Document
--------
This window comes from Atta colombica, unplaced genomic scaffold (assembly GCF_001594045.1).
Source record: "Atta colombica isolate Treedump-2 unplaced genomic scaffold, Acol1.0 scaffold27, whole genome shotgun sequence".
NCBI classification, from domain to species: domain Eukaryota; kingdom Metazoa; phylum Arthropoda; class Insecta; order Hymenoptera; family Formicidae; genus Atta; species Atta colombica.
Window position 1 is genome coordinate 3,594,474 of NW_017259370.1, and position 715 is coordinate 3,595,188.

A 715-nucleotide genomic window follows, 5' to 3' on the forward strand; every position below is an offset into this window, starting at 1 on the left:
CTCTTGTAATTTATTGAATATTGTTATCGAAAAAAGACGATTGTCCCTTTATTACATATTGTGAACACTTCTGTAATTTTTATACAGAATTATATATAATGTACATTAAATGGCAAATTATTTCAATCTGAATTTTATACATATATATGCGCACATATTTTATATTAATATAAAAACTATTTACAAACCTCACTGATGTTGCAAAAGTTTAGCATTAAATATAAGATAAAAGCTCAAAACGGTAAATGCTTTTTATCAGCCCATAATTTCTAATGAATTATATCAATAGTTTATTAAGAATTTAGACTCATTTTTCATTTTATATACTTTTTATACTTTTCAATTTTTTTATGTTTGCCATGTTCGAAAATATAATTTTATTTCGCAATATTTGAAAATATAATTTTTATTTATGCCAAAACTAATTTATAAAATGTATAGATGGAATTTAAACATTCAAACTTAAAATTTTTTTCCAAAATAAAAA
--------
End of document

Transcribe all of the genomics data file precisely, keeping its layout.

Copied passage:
This window comes from Atta colombica, unplaced genomic scaffold (assembly GCF_001594045.1).
Source record: "Atta colombica isolate Treedump-2 unplaced genomic scaffold, Acol1.0 scaffold27, whole genome shotgun sequence".
NCBI classification, from domain to species: domain Eukaryota; kingdom Metazoa; phylum Arthropoda; class Insecta; order Hymenoptera; family Formicidae; genus Atta; species Atta colombica.
Window position 1 is genome coordinate 3,594,474 of NW_017259370.1, and position 715 is coordinate 3,595,188.

A 715-nucleotide genomic window follows, 5' to 3' on the forward strand; every position below is an offset into this window, starting at 1 on the left:
CTCTTGTAATTTATTGAATATTGTTATCGAAAAAAGACGATTGTCCCTTTATTACATATTGTGAACACTTCTGTAATTTTTATACAGAATTATATATAATGTACATTAAATGGCAAATTATTTCAATCTGAATTTTATACATATATATGCGCACATATTTTATATTAATATAAAAACTATTTACAAACCTCACTGATGTTGCAAAAGTTTAGCATTAAATATAAGATAAAAGCTCAAAACGGTAAATGCTTTTTATCAGCCCATAATTTCTAATGAATTATATCAATAGTTTATTAAGAATTTAGACTCATTTTTCATTTTATATACTTTTTATACTTTTCAATTTTTTTATGTTTGCCATGTTCGAAAATATAATTTTATTTCGCAATATTTGAAAATATAATTTTTATTTATGCCAAAACTAATTTATAAAATGTATAGATGGAATTTAAACATTCAAACTTAAAATTTTTTTCCAAAATAAAAA